What Is Myofibrillar Hypertrophy?

If you are thinking about building your muscles, then you have probably heard the term myofibrillar hypertrophy. In definition, the term is used to describe muscle fibers becoming abnormally large. But, fitness enthusiasts just refer to it as muscle growth. If increased strength is the focus of your long-term fitness goals, this may be an option that you really want to consider.

What Is Myofibrillar Hypertrophy?

It is what occurs when the muscle cell fibers increase in size and strength.

Another way to build bigger muscles is through sarcoplasmic hypertrophy, which focuses on increasing the volume of the muscle cell fluids, such as water, glycogen, and minerals, over the muscle cell fiber.

“When you are focusing on building muscle mass, that type of muscle growth is known as “Sarcoplasmic Hypertrophy.” What this means is that your muscles will fill up with fluid.” – Fitness B&W

The Benefits Of Myofibrillar Hypertrophy

Myofibrillar hypertrophy may not build as big of muscles that sarcopasmic hypertrophy does, but it does create stronger muscles. This is why bodybuilders with a ton of muscle have less overall strength than people who have built up their muscle fibers. When you build stronger and more dense muscle fibers, your performance improves and you are able to lift heavier weights.

This doesn’t mean that you don’t build muscle. You still build the attractive looking muscles that make you look strong, healthy, and fit. In fact, for many people, that is a huge benefit of myofibrillar hypertrophy and why many programs like SpecForce Alpha focus more so on it. You don’t get the big puffy muscles. While some people find the big muscles aesthetically more pleasing, many people would rather just have stronger muscles than big muscles.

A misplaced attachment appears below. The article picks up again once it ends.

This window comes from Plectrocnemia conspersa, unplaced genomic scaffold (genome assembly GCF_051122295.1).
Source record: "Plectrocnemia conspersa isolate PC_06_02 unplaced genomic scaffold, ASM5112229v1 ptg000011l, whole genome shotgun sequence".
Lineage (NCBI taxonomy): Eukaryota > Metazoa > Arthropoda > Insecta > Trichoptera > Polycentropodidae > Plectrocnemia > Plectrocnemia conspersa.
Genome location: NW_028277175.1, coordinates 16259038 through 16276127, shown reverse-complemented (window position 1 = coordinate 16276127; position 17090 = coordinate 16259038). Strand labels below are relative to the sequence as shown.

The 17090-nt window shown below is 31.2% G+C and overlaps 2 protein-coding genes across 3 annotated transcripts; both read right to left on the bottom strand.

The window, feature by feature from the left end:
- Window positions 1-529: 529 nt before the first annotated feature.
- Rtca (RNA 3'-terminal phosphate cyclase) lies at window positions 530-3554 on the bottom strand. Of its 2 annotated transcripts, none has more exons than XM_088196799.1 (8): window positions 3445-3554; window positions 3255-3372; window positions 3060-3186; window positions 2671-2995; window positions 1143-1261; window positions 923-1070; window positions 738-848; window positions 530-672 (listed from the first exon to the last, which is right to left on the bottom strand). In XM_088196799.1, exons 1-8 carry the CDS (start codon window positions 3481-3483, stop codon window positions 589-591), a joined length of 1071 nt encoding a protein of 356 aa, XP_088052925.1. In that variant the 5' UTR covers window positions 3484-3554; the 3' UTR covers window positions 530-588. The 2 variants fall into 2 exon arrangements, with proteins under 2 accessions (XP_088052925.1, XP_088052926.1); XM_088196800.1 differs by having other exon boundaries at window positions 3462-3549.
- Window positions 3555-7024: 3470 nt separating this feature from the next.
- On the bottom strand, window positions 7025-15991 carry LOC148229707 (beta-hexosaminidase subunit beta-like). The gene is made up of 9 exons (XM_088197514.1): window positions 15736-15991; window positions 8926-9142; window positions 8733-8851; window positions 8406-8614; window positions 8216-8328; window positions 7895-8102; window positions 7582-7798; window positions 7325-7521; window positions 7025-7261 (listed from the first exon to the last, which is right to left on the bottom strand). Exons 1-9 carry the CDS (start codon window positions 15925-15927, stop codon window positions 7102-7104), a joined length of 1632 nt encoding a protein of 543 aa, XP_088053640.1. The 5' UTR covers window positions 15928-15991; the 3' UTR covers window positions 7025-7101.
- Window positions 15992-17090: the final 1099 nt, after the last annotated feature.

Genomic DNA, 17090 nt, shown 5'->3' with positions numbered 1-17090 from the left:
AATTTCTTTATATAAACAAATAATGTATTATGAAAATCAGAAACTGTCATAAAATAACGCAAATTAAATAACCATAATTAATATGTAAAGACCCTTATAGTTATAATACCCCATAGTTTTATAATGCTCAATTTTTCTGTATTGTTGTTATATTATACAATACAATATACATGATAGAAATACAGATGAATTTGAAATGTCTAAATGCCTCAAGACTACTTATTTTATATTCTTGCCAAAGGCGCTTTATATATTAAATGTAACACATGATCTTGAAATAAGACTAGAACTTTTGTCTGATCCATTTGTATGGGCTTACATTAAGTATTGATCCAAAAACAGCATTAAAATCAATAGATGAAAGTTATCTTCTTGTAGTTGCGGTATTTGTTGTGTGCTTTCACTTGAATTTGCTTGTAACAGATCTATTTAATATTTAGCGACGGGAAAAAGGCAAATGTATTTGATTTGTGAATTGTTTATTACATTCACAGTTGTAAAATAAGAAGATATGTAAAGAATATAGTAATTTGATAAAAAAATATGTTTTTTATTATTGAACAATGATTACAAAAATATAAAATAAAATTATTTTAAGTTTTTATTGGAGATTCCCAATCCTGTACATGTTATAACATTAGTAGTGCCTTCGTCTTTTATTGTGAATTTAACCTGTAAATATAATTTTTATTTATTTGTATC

The Drawback Of Myofibrillar Hypertrophy

This process will take a lot longer to show results because, until it is necessary, the size of your muscle cells will not increase. This is why people who want to show off their muscles may not want to focus solely on myofibrillar hypertrophy and, instead, try to also build the volume of the muscle cell fluid.

How To Build The Strong But Non-Puffy Muscles

Lifting heavy weights with very low reps is the best way to increase the muscle fiber. When you lift very heavy weights, you overload your muscle fibers and apply trauma to them. Your body sees this as an injury and then tries to ensure that you don’t go through the injury again by building more and stronger muscle fibers. To continue this process, you have to continue overloading your muscle fibers.

It is important that you focus on adequate nutrition and rest during this time. If you do not provide your body with both of those during the time that the muscle growth is actually occurring, then it cannot build more muscle fibers or stronger muscle fibers correctly.

“This adaption, however, does not happen while you actually lift the weights. Instead, it occurs while you rest.” – Built Lean

It is also important to note that as you build new muscle cell fibers, you will also build up your muscle cell fluid a bit as well. You cannot totally just build one without the other. However, most of the gain in the muscle will be in the fibers and not the fluid.

It All Depends On Your Goal

If your long-term goal is to build strength, then you will want to focus on myofibrillar hypertrophy. Some people combine lifting techniques to create a strong but well-defined muscle. The end results is a muscle that will still not be as strong if you were to focus on myofibrillar hypertrophy only.